Soft tissue injuries and PRP injections

by | Dec 29, 2021 | Health Effects of the Environment and Medical System, Joint Health | 0 comments

The body has brilliant systems for healing injuries of soft tissue: tendon, muscle and joints. Healing begins with inflammation, which brings more blood into the area along with all needed rebuilding ingredients and the chemical signaling molecules that guide the process along the way.

The process isn’t infallible, though, and at times the inborn systems need a little extra help.

I offer numerous types of support for the healing process when it becomes necessary: NeuroTactile Therapy, posture and movement retraining, friction massage, improving joint play, and targeted nutritional and herbal therapies. 

The medical world has a new approach for soft tissue injuries:  platelet-rich plasma injections, or PRP.

They take a few vials of your blood and spin it down in a centrifuge to separate the fraction with lots of platelets. Then they re-inject it into the problem area.

The idea is that you get an extra dose of the positive healing elements of blood. At the same time, your system is stimulated to charge up the entire healing cycle from the beginning, starting with a new round of inflammation.

It’s an intriguing idea, because it relies on the body’s innate healing capacity. But thus far the research on PRP is pretty spotty, and two new studies that emerged in 2021 showed little benefit of platelet injections for knee arthritis or for ankle arthritis.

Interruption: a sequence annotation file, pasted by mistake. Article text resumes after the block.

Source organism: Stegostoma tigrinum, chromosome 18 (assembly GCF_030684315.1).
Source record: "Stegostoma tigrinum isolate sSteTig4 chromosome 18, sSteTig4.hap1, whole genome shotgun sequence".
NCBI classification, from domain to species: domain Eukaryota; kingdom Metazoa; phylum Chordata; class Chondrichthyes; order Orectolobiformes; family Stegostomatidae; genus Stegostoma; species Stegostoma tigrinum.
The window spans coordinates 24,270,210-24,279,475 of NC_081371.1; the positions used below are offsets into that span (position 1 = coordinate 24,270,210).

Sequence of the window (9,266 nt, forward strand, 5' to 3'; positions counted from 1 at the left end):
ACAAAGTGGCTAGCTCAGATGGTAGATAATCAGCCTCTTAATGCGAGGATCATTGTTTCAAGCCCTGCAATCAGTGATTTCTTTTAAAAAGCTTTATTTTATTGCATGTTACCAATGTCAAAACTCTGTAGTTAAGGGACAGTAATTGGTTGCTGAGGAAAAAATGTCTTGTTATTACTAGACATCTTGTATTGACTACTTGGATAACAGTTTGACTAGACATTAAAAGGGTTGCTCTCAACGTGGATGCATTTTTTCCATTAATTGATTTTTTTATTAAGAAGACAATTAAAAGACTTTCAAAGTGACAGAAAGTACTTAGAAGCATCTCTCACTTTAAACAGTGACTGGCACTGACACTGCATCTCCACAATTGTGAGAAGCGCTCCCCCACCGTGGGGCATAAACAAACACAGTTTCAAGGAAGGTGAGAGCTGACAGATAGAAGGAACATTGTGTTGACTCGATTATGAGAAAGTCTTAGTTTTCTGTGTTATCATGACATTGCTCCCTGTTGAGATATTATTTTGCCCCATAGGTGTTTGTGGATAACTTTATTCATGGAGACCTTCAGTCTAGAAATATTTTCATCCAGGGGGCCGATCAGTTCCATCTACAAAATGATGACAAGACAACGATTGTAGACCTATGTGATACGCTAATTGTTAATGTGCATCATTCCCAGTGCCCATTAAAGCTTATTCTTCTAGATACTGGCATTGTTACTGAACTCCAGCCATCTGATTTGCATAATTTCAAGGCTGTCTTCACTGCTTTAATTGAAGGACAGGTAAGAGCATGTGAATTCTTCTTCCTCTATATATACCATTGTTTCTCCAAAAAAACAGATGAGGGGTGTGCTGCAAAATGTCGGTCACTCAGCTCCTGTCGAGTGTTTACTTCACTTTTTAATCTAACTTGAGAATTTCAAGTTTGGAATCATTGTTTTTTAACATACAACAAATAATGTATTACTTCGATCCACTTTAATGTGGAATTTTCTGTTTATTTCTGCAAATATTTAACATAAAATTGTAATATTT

The final word about platelet-rich plasma injections has not yet been written. Methods will continue to improve and doctors will be able to better-target those who might benefit. I think there are situations in which it might be worth a try.

My experience, though, is that no method will be effective unless it addresses the underlying reasons that tendons, ligaments, or muscles haven’t healed in the first place. Here are the top four reasons that these injuries linger:

  • poor posture and pattern of body use continues to put stress on the area
  • poor nutrition sets up the body for inflammation and doesn’t provide the building blocks for healing
  • the joints are stuck into a poorly functioning movement pattern and require manual therapy to free up joint play
  • the individual has an imbalance in their overall stress response that doesn’t allow their inner healing mode to kick in.

Evaluating these possible underlying causes and helping you overcome them is my job. That’s why my practice combines elements of postural re-education, functional diagnostic medicine, and mobilizing of the joints.

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